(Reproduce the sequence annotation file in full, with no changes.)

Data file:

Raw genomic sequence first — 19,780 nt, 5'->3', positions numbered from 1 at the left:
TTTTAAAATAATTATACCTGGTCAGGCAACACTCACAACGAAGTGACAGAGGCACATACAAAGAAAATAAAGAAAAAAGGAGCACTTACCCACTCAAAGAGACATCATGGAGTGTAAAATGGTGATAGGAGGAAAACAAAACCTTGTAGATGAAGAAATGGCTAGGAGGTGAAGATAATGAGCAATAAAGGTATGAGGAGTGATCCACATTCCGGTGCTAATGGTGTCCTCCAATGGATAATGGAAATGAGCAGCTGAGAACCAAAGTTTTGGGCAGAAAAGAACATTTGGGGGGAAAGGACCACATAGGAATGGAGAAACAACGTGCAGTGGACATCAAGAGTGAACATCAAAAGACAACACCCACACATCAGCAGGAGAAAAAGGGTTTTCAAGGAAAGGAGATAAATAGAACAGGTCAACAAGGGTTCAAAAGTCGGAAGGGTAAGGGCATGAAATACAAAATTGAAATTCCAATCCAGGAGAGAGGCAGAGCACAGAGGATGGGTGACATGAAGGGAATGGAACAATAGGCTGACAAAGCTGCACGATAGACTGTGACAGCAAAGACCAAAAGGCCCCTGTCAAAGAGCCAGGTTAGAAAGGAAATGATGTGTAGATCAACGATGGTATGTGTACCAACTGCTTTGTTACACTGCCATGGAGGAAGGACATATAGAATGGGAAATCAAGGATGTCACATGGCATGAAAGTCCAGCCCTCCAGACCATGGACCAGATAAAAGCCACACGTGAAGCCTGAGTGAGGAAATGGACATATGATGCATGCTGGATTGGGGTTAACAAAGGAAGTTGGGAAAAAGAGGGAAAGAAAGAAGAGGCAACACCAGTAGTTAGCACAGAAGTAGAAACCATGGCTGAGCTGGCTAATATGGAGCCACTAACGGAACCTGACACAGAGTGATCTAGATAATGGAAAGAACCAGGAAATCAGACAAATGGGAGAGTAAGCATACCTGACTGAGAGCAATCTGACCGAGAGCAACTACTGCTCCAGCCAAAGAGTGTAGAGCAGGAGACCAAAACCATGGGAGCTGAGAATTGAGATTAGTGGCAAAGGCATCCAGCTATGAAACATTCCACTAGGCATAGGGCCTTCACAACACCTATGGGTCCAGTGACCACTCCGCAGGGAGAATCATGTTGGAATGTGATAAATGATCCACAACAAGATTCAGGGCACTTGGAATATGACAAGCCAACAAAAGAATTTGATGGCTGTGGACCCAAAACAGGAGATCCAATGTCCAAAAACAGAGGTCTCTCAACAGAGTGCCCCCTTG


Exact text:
Raw genomic sequence first — 19,780 nt, 5'->3', positions numbered from 1 at the left:
TTTTAAAATAATTATACCTGGTCAGGCAACACTCACAACGAAGTGACAGAGGCACATACAAAGAAAATAAAGAAAAAAGGAGCACTTACCCACTCAAAGAGACATCATGGAGTGTAAAATGGTGATAGGAGGAAAACAAAACCTTGTAGATGAAGAAATGGCTAGGAGGTGAAGATAATGAGCAATAAAGGTATGAGGAGTGATCCACATTCCGGTGCTAATGGTGTCCTCCAATGGATAATGGAAATGAGCAGCTGAGAACCAAAGTTTTGGGCAGAAAAGAACATTTGGGGGGAAAGGACCACATAGGAATGGAGAAACAACGTGCAGTGGACATCAAGAGTGAACATCAAAAGACAACACCCACACATCAGCAGGAGAAAAAGGGTTTTCAAGGAAAGGAGATAAATAGAACAGGTCAACAAGGGTTCAAAAGTCGGAAGGGTAAGGGCATGAAATACAAAATTGAAATTCCAATCCAGGAGAGAGGCAGAGCACAGAGGATGGGTGACATGAAGGGAATGGAACAATAGGCTGACAAAGCTGCACGATAGACTGTGACAGCAAAGACCAAAAGGCCCCTGTCAAAGAGCCAGGTTAGAAAGGAAATGATGTGTAGATCAACGATGGTATGTGTACCAACTGCTTTGTTACACTGCCATGGAGGAAGGACATATAGAATGGGAAATCAAGGATGTCACATGGCATGAAAGTCCAGCCCTCCAGACCATGGACCAGATAAAAGCCACACGTGAAGCCTGAGTGAGGAAATGGACATATGATGCATGCTGGATTGGGGTTAACAAAGGAAGTTGGGAAAAAGAGGGAAAGAAAGAAGAGGCAACACCAGTAGTTAGCACAGAAGTAGAAACCATGGCTGAGCTGGCTAATATGGAGCCACTAACGGAACCTGACACAGAGTGATCTAGATAATGGAAAGAACCAGGAAATCAGACAAATGGGAGAGTAAGCATACCTGACTGAGAGCAATCTGACCGAGAGCAACTACTGCTCCAGCCAAAGAGTGTAGAGCAGGAGACCAAAACCATGGGAGCTGAGAATTGAGATTAGTGGCAAAGGCATCCAGCTATGAAACATTCCACTAGGCATAGGGCCTTCACAACACCTATGGGTCCAGTGACCACTCCGCAGGGAGAATCATGTTGGAATGTGATAAATGATCCACAACAAGATTCAGGGCACTTGGAATATGACAAGCCAACAAAAGAATTTGATGGCTGTGGACCCAAAACAGGAGATCCAATGTCCAAAAACAGAGGTCTCTCAACAGAGTGCCCCCTTG